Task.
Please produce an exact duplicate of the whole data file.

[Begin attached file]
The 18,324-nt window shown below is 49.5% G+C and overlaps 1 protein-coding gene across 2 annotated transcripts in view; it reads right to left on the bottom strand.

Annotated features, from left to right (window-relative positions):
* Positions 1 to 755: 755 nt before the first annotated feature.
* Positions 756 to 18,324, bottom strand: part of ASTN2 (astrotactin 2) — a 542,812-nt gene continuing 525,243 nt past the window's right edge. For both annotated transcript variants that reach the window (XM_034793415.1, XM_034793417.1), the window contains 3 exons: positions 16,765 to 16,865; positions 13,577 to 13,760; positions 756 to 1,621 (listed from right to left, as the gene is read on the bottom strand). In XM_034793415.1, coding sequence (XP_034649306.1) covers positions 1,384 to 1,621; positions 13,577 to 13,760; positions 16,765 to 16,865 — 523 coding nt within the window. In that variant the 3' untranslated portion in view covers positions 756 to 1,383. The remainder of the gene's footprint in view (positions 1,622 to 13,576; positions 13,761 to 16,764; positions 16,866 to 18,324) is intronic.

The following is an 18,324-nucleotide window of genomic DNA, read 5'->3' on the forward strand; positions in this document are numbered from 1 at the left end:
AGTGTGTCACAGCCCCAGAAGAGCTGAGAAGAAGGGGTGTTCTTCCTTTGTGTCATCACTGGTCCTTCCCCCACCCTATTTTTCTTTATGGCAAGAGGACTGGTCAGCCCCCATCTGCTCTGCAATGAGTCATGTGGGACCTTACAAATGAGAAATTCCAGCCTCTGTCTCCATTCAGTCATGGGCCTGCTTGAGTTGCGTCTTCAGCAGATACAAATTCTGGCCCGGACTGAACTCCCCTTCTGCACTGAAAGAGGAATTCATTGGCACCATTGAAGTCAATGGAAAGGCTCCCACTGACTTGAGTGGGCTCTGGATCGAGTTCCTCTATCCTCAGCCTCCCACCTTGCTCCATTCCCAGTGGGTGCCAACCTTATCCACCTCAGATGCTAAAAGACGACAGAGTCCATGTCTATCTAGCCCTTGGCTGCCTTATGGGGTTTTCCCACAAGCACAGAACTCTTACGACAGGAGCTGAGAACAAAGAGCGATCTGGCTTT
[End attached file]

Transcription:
The 18,324-nt window shown below is 49.5% G+C and overlaps 1 protein-coding gene across 2 annotated transcripts in view; it reads right to left on the bottom strand.

Annotated features, from left to right (window-relative positions):
* Positions 1 to 755: 755 nt before the first annotated feature.
* Positions 756 to 18,324, bottom strand: part of ASTN2 (astrotactin 2) — a 542,812-nt gene continuing 525,243 nt past the window's right edge. For both annotated transcript variants that reach the window (XM_034793415.1, XM_034793417.1), the window contains 3 exons: positions 16,765 to 16,865; positions 13,577 to 13,760; positions 756 to 1,621 (listed from right to left, as the gene is read on the bottom strand). In XM_034793415.1, coding sequence (XP_034649306.1) covers positions 1,384 to 1,621; positions 13,577 to 13,760; positions 16,765 to 16,865 — 523 coding nt within the window. In that variant the 3' untranslated portion in view covers positions 756 to 1,383. The remainder of the gene's footprint in view (positions 1,622 to 13,576; positions 13,761 to 16,764; positions 16,866 to 18,324) is intronic.

The following is an 18,324-nucleotide window of genomic DNA, read 5'->3' on the forward strand; positions in this document are numbered from 1 at the left end:
AGTGTGTCACAGCCCCAGAAGAGCTGAGAAGAAGGGGTGTTCTTCCTTTGTGTCATCACTGGTCCTTCCCCCACCCTATTTTTCTTTATGGCAAGAGGACTGGTCAGCCCCCATCTGCTCTGCAATGAGTCATGTGGGACCTTACAAATGAGAAATTCCAGCCTCTGTCTCCATTCAGTCATGGGCCTGCTTGAGTTGCGTCTTCAGCAGATACAAATTCTGGCCCGGACTGAACTCCCCTTCTGCACTGAAAGAGGAATTCATTGGCACCATTGAAGTCAATGGAAAGGCTCCCACTGACTTGAGTGGGCTCTGGATCGAGTTCCTCTATCCTCAGCCTCCCACCTTGCTCCATTCCCAGTGGGTGCCAACCTTATCCACCTCAGATGCTAAAAGACGACAGAGTCCATGTCTATCTAGCCCTTGGCTGCCTTATGGGGTTTTCCCACAAGCACAGAACTCTTACGACAGGAGCTGAGAACAAAGAGCGATCTGGCTTT